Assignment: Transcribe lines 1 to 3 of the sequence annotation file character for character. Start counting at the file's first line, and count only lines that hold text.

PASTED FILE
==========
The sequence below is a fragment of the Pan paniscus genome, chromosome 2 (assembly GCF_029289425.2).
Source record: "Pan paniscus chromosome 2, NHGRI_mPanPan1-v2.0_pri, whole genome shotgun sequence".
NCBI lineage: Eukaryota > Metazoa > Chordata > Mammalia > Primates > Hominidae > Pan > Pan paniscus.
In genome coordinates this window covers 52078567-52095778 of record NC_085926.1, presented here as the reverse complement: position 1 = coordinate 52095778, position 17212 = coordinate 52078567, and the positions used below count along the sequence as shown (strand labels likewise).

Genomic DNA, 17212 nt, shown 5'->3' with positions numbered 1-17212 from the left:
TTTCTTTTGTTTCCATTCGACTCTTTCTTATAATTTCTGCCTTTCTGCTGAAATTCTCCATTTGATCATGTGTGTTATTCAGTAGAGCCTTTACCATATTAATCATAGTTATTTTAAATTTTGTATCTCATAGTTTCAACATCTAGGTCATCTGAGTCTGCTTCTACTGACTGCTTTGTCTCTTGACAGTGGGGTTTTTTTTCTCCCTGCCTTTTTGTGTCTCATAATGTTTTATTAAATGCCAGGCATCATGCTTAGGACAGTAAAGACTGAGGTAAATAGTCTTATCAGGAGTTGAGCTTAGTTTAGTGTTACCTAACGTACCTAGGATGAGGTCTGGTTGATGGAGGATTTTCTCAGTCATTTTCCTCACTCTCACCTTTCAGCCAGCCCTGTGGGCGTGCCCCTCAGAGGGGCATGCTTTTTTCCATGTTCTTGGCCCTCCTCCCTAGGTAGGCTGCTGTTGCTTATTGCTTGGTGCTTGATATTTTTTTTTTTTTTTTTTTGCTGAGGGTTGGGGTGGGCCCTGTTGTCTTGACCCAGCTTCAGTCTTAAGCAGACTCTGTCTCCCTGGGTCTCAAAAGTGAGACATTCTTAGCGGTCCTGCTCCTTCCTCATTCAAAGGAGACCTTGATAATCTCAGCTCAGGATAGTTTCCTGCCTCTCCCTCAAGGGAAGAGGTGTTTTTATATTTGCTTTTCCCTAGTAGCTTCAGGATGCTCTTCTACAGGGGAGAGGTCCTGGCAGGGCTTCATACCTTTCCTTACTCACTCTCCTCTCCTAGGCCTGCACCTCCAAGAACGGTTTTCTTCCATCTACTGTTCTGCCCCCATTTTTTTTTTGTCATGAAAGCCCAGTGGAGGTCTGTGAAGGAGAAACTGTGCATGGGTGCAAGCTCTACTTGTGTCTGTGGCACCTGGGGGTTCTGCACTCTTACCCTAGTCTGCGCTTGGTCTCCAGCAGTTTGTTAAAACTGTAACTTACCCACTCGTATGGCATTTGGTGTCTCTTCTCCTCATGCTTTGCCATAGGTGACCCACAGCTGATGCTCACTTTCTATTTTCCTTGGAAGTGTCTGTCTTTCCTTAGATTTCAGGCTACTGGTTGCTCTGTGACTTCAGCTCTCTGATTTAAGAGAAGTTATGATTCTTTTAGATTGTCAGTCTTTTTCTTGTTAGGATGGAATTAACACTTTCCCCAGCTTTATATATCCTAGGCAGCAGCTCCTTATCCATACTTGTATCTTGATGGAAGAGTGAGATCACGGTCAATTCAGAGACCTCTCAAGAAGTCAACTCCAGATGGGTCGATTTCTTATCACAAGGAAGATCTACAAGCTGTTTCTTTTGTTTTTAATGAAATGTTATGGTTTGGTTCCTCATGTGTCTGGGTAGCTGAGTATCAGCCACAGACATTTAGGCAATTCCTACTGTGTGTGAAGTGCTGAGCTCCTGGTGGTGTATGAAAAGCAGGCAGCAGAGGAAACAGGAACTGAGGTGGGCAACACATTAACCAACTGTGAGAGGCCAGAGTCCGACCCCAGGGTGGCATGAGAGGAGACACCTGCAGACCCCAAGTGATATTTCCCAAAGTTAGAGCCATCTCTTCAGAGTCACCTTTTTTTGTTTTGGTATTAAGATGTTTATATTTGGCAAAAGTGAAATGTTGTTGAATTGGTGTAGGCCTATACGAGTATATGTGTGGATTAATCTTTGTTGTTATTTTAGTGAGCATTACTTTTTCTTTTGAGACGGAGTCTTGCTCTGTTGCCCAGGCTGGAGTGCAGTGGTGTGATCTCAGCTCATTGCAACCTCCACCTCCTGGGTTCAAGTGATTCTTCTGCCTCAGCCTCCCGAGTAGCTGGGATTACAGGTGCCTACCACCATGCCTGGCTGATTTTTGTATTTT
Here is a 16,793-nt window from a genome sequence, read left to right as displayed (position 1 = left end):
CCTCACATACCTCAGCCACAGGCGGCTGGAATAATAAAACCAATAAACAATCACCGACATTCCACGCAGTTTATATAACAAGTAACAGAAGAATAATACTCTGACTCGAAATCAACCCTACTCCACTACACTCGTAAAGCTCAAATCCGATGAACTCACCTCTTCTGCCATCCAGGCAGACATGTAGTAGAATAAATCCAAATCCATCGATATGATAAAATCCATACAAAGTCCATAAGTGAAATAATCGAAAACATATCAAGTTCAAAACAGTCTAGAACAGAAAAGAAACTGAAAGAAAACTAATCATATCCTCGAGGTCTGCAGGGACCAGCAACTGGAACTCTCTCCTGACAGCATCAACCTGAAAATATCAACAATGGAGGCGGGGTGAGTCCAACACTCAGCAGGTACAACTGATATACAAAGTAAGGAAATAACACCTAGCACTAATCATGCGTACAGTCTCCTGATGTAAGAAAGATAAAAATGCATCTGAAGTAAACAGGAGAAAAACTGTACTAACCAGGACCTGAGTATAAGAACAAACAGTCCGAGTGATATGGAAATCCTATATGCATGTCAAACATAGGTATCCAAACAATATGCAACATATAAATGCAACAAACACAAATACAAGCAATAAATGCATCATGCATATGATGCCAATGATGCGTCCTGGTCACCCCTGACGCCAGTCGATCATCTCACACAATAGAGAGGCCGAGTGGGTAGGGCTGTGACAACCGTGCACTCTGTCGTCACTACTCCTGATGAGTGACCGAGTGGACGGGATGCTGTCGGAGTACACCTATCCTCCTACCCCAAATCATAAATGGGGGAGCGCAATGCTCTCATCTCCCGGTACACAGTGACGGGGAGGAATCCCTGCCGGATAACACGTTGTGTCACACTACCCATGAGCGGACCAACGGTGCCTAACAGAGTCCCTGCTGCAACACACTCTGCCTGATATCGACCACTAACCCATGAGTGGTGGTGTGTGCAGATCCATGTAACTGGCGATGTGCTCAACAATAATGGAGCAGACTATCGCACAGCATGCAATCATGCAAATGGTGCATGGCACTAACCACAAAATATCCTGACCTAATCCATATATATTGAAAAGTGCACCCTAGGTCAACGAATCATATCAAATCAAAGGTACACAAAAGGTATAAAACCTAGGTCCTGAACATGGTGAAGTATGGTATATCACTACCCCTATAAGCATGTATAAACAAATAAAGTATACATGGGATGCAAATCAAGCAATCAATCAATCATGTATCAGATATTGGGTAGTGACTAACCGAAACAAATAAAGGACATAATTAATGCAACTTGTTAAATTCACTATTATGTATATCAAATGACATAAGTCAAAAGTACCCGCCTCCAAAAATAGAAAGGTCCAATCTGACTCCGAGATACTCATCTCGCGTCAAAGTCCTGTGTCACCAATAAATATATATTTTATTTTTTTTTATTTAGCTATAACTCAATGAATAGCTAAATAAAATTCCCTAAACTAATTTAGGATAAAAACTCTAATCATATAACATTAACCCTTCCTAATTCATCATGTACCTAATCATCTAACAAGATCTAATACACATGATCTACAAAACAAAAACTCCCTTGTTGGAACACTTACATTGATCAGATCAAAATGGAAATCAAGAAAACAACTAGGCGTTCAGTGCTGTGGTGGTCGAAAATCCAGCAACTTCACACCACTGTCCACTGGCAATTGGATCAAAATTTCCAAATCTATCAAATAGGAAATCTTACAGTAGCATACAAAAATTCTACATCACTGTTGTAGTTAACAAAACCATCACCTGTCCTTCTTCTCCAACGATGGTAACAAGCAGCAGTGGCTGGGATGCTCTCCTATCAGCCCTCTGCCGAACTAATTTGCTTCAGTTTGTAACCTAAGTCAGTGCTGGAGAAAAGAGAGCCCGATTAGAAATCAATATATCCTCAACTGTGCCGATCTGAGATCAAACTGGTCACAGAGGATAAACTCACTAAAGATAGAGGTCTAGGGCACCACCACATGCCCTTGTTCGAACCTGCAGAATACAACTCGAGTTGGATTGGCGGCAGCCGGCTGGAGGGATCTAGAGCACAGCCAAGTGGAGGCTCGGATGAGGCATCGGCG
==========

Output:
The sequence below is a fragment of the Pan paniscus genome, chromosome 2 (assembly GCF_029289425.2).
Source record: "Pan paniscus chromosome 2, NHGRI_mPanPan1-v2.0_pri, whole genome shotgun sequence".
NCBI lineage: Eukaryota > Metazoa > Chordata > Mammalia > Primates > Hominidae > Pan > Pan paniscus.